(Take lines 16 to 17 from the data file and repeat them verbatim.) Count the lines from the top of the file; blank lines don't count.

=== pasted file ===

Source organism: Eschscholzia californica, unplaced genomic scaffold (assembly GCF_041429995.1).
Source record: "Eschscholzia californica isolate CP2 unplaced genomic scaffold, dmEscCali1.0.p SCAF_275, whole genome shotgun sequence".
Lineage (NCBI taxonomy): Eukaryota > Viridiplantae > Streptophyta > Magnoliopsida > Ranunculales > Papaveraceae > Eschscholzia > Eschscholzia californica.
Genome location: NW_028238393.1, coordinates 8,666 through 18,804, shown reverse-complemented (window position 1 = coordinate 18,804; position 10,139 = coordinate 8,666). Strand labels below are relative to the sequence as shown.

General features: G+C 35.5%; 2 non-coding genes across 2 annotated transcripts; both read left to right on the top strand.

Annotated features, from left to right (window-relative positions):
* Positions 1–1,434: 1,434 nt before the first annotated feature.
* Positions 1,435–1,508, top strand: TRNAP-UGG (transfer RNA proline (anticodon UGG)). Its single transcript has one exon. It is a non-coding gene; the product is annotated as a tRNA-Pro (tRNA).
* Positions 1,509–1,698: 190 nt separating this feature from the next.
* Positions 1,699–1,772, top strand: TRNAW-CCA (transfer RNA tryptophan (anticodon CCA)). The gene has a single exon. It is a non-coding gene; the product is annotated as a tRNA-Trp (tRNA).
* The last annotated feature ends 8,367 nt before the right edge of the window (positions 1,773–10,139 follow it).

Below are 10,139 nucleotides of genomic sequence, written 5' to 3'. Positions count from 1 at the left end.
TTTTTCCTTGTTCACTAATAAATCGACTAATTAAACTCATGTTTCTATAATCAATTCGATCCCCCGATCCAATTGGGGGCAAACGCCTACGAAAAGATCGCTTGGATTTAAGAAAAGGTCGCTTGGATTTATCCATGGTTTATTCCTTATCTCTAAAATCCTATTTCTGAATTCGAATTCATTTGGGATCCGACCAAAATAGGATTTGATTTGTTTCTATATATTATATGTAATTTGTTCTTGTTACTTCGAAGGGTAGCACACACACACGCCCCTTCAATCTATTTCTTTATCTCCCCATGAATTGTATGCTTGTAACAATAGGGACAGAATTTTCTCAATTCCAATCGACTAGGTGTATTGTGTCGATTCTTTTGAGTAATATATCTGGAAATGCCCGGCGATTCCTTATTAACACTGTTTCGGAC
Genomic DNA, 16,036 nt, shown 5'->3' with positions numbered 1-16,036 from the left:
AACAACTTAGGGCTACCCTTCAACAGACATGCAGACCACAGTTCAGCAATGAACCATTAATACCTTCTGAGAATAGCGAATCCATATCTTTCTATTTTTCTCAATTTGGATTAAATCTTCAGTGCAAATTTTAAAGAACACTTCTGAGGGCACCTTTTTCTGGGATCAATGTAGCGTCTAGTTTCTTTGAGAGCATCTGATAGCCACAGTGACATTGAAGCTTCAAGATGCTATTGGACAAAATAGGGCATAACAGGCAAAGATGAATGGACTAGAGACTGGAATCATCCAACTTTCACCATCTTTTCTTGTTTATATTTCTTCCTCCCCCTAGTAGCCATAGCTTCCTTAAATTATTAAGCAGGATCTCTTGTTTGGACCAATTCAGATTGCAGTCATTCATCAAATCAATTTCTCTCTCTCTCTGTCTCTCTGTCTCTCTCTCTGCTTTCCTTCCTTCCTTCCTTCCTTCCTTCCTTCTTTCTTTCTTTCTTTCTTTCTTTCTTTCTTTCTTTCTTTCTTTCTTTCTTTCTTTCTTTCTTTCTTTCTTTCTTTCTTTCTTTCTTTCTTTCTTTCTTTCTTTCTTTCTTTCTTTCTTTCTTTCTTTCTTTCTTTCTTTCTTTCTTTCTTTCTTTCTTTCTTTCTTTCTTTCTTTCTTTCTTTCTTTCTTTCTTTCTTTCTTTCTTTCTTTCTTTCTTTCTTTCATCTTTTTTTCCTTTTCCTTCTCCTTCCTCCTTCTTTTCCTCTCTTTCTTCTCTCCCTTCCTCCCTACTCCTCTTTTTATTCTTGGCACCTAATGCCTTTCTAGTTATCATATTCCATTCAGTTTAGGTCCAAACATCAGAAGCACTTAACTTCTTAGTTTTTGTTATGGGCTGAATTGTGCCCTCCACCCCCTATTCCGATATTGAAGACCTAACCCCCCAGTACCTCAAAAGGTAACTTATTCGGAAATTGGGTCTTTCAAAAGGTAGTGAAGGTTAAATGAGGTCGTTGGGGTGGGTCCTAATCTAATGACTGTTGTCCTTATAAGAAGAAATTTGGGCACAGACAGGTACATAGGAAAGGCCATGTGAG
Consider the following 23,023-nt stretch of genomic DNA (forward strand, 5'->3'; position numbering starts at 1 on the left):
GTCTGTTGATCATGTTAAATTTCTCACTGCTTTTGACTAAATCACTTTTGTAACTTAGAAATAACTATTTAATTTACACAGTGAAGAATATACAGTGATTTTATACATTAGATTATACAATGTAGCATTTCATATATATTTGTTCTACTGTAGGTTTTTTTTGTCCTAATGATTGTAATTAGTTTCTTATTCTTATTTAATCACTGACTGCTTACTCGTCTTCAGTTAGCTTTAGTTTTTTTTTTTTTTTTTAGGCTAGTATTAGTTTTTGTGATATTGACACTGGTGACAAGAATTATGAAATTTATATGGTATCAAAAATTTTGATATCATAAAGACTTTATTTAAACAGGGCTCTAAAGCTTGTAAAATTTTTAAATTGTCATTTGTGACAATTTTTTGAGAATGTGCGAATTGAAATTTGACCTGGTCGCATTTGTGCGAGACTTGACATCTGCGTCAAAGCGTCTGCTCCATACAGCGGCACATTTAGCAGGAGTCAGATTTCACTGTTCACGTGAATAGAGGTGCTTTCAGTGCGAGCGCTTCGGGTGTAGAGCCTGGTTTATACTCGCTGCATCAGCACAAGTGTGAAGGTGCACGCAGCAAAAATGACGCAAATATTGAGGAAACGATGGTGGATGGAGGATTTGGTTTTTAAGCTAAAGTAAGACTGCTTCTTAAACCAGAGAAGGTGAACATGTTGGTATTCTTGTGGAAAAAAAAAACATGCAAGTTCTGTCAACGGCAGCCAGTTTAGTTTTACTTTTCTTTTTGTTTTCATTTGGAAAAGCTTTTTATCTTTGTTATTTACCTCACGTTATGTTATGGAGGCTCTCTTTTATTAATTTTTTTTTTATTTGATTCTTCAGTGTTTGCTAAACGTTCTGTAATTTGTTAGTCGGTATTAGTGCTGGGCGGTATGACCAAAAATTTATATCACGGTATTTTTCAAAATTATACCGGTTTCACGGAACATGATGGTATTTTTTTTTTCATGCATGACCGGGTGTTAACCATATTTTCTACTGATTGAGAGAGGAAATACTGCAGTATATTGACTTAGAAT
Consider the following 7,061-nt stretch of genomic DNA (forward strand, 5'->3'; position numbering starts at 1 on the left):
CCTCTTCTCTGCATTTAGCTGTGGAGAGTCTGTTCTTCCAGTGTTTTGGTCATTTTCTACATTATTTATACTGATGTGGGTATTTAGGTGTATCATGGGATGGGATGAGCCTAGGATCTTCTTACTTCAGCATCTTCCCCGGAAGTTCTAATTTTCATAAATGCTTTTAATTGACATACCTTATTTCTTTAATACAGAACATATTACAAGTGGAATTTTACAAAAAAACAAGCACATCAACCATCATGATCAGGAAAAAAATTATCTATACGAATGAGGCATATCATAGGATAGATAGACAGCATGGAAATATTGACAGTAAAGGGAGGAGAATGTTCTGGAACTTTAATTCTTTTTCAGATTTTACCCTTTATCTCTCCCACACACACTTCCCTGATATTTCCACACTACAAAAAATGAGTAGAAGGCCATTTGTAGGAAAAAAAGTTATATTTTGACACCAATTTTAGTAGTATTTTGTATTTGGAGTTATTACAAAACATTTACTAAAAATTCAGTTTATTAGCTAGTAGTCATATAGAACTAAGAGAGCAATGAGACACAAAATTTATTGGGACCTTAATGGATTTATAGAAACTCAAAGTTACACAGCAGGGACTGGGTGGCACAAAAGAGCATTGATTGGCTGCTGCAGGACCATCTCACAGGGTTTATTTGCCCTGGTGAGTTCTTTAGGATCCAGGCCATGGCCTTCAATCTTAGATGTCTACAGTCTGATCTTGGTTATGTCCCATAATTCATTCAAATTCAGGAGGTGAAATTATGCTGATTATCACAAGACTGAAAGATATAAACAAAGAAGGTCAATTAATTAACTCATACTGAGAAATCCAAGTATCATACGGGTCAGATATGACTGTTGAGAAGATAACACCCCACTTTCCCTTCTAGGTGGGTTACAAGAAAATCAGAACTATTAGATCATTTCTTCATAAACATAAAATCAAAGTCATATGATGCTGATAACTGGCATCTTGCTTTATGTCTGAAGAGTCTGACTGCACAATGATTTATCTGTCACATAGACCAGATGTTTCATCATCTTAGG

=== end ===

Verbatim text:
Consider the following 23,023-nt stretch of genomic DNA (forward strand, 5'->3'; position numbering starts at 1 on the left):
GTCTGTTGATCATGTTAAATTTCTCACTGCTTTTGACTAAATCACTTTTGTAACTTAGAAATAACTATTTAATTTACACAGTGAAGAATATACAGTGATTTTATACATTAGATTATACAATGTAGCATTTCATATATATTTGTTCTACTGTAGGTTTTTTTTGTCCTAATGATTGTAATTAGTTTCTTATTCTTATTTAATCACTGACTGCTTACTCGTCTTCAGTTAGCTTTAGTTTTTTTTTTTTTTTTTAGGCTAGTATTAGTTTTTGTGATATTGACACTGGTGACAAGAATTATGAAATTTATATGGTATCAAAAATTTTGATATCATAAAGACTTTATTTAAACAGGGCTCTAAAGCTTGTAAAATTTTTAAATTGTCATTTGTGACAATTTTTTGAGAATGTGCGAATTGAAATTTGACCTGGTCGCATTTGTGCGAGACTTGACATCTGCGTCAAAGCGTCTGCTCCATACAGCGGCACATTTAGCAGGAGTCAGATTTCACTGTTCACGTGAATAGAGGTGCTTTCAGTGCGAGCGCTTCGGGTGTAGAGCCTGGTTTATACTCGCTGCATCAGCACAAGTGTGAAGGTGCACGCAGCAAAAATGACGCAAATATTGAGGAAACGATGGTGGATGGAGGATTTGGTTTTTAAGCTAAAGTAAGACTGCTTCTTAAACCAGAGAAGGTGAACATGTTGGTATTCTTGTGGAAAAAAAAAACATGCAAGTTCTGTCAACGGCAGCCAGTTTAGTTTTACTTTTCTTTTTGTTTTCATTTGGAAAAGCTTTTTATCTTTGTTATTTACCTCACGTTATGTTATGGAGGCTCTCTTTTATTAATTTTTTTTTTATTTGATTCTTCAGTGTTTGCTAAACGTTCTGTAATTTGTTAGTCGGTATTAGTGCTGGGCGGTATGACCAAAAATTTATATCACGGTATTTTTCAAAATTATACCGGTTTCACGGAACATGATGGTATTTTTTTTTTCATGCATGACCGGGTGTTAACCATATTTTCTACTGATTGAGAGAGGAAATACTGCAGTATATTGACTTAGAAT